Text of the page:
In some ways, this sequel to 2014’s Disney villain reboot is nearly review-proof in its predictability. It ups the star power, lowers the emotional impact, and offers little more than a feast for the eyes and a few chuckles along the way. As a spectacle it remains spectacular, from star Angelina Jolie — with her femme fatale lighting and almost-completely-unnecessary prosthetics — to everything else that isn’t Angelina Jolie, burdened with the unenviable task of keeping the audience entertained until Jolie swoops back onscreen again. It’s lush and fantastical and… colorful? The costumes are superb. And the plot, uh, certainly is a thing that happens. Basically, whatever your feelings were for the first one, you’ll probably feel again only knocked down a peg or two this time around. It’ll still keep kids entertained, and give your eyeholes something really pretty to look at for two hours. Beyond that, I guess the question is: what were you expecting? Because I for one wasn’t expecting Disney to deliver the kind of “don’t trust political propaganda” message that Maleficent: Mistress of Evil offers up — and I’ll admit, it made my bleeding liberal heart bleed just a teensy bit harder. It’s a shame that message comes swaddled in a load of nonsense, but hey, it’s never too early to teach your kids a lesson in peace, love, and not trusting government agendas.
The biggest hurdle the sequel faced was where, exactly, to go after the first movie’s happily ever after. Maleficent reimagined the story of Sleeping Beauty to focus on a compelling, flawed, but ultimately redeemable anti-hero, and in doing so burned through all the familiar fairytale source material. To return to this world, Maleficent: Mistress of Evil needed to invent wholly new problems to plague Maleficent and her goddaughter Aurora, and the result is sort of a revisionist history of what was already a revisionist history of the tale. The sequel picks up about 5 years after the events of the first film, with Aurora (Elle Fanning) presiding over the fairy denizens of the Moors as its oh-so-human Queen — until her beau, Prince Philip (now played by Harris Dickinson), proposes to her. Their marriage is one of love, but it is also a political union, with the promise of forging everlasting peace between the fae and the humans hanging in the balance. Maleficent remains unconvinced that love — or humans — are worth placing too much stock in, but she begrudgingly agrees to attend a celebratory dinner with Philip’s parents, King John (Robert Lindsay) and Queen Ingrith (Michelle Pfeiffer). And that’s where everything goes pear-shaped. By the end of the evening the King lies in a cursed slumber, Maleficent is shot down while attempting to flee the castle, Aurora chooses to side with her new human in-laws, believing her godmother is to blame for the King’s coma, and Ingrith… looks entirely too pleased with herself.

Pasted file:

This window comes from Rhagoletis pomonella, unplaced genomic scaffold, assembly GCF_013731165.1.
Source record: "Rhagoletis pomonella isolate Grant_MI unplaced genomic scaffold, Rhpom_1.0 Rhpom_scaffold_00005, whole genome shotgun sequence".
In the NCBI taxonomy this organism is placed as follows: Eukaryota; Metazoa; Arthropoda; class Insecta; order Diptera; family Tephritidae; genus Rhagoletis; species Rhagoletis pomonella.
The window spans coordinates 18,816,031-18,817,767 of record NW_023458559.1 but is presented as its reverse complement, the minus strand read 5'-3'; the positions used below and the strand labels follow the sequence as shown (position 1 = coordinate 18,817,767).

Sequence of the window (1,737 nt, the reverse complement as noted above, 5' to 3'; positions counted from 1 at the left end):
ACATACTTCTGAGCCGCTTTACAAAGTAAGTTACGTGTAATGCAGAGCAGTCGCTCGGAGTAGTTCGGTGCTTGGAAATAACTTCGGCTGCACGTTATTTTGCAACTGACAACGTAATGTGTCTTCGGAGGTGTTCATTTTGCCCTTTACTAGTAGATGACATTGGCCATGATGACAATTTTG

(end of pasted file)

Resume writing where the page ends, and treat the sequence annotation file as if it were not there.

Naturally, not all is as it appears. Unless it appears to drag, because that is EXACTLY what the middle section of this movie appears to do. Maleficent is rescued from the brink of death by the “dark fae” — a pan-racial tribe of winged fairies that, um, look a whole lot like Maleficent herself. She’s found her distant family, just as she’s come to question her own place in the world and in her daughter’s heart. And these ancestors see her as the weapon they need to finally defeat the humans and reclaim their place in the skies once more. Or at least that’s what the war-hungry guy (Ed Skein) wants. The nice one (Chiwetel Ejiofor) thinks Maleficent represents their only hope to bridge the differences between the species and find common ground, the way she did with Aurora. Both of these very fine actors are completely wasted in these nothing roles, but they look incredible with the horns and the wings and that counts for something, right? The problem is that, for the whole time Maleficent is with their clan, she too is wasted — meaning Michelle Pfeiffer has to pick up all the scenery-chewing evil lady slack over in human-ville. Thankfully, she more than rises to the occasion.
Ultimately the twist on “love conquers all” here is one about accepting your neighbor, and the choice not to fight — to lay down past prejudices and present xenophobic zealotry and try to move forward together. Ingrith is the real mistress of evil in this tale, and it’s revealed that she spread the legend about Maleficent being the mastermind behind Aurora’s curse to whip up fear against the fae all along (the fact that Maleficent did curse Aurora is somehow less significant that the propaganda around that fact). But everything in the film hinges on the frailty of the ties between Maleficent and Aurora, and that’s unfortunate. Their love was true enough to break the curse in the first movie, and yet all that character work is disassembled only for them to reforge their bond once more. Maleficent once again has to discover within herself that shred of kindness that makes her more than the feared villain, and Aurora once again has to affirm her belief that Maleficent truly is a good person as well. But hey, it worked the first time around — and isn’t that what sequels are all about?
Header Image Source: Disney